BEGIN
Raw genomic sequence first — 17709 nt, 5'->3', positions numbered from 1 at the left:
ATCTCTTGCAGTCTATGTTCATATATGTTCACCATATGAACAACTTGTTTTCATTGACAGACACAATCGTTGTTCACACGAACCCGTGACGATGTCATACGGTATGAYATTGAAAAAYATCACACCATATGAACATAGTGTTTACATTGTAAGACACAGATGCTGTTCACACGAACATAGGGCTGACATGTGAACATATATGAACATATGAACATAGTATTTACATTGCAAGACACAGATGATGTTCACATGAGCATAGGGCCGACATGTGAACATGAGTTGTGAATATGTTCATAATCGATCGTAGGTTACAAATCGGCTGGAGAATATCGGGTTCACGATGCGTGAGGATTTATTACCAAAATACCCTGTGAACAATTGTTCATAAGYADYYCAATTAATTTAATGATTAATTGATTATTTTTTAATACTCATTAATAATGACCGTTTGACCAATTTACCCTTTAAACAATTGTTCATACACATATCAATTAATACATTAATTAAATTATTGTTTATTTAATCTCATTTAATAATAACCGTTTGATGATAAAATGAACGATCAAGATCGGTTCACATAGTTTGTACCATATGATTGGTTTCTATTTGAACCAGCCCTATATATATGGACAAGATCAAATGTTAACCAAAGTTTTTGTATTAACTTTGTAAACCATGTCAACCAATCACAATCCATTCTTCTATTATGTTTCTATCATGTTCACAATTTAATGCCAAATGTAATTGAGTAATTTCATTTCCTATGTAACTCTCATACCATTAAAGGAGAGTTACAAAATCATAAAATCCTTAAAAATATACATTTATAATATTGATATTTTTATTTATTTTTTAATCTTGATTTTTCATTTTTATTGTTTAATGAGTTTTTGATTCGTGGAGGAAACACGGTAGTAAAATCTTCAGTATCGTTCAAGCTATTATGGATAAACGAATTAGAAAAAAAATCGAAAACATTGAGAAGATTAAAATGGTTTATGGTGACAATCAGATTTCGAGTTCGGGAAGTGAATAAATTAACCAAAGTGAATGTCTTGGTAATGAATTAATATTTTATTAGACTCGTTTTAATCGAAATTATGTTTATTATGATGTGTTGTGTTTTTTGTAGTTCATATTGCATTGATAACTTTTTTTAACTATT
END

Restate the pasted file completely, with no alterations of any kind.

Raw genomic sequence first — 17709 nt, 5'->3', positions numbered from 1 at the left:
ATCTCTTGCAGTCTATGTTCATATATGTTCACCATATGAACAACTTGTTTTCATTGACAGACACAATCGTTGTTCACACGAACCCGTGACGATGTCATACGGTATGAYATTGAAAAAYATCACACCATATGAACATAGTGTTTACATTGTAAGACACAGATGCTGTTCACACGAACATAGGGCTGACATGTGAACATATATGAACATATGAACATAGTATTTACATTGCAAGACACAGATGATGTTCACATGAGCATAGGGCCGACATGTGAACATGAGTTGTGAATATGTTCATAATCGATCGTAGGTTACAAATCGGCTGGAGAATATCGGGTTCACGATGCGTGAGGATTTATTACCAAAATACCCTGTGAACAATTGTTCATAAGYADYYCAATTAATTTAATGATTAATTGATTATTTTTTAATACTCATTAATAATGACCGTTTGACCAATTTACCCTTTAAACAATTGTTCATACACATATCAATTAATACATTAATTAAATTATTGTTTATTTAATCTCATTTAATAATAACCGTTTGATGATAAAATGAACGATCAAGATCGGTTCACATAGTTTGTACCATATGATTGGTTTCTATTTGAACCAGCCCTATATATATGGACAAGATCAAATGTTAACCAAAGTTTTTGTATTAACTTTGTAAACCATGTCAACCAATCACAATCCATTCTTCTATTATGTTTCTATCATGTTCACAATTTAATGCCAAATGTAATTGAGTAATTTCATTTCCTATGTAACTCTCATACCATTAAAGGAGAGTTACAAAATCATAAAATCCTTAAAAATATACATTTATAATATTGATATTTTTATTTATTTTTTAATCTTGATTTTTCATTTTTATTGTTTAATGAGTTTTTGATTCGTGGAGGAAACACGGTAGTAAAATCTTCAGTATCGTTCAAGCTATTATGGATAAACGAATTAGAAAAAAAATCGAAAACATTGAGAAGATTAAAATGGTTTATGGTGACAATCAGATTTCGAGTTCGGGAAGTGAATAAATTAACCAAAGTGAATGTCTTGGTAATGAATTAATATTTTATTAGACTCGTTTTAATCGAAATTATGTTTATTATGATGTGTTGTGTTTTTTGTAGTTCATATTGCATTGATAACTTTTTTTAACTATT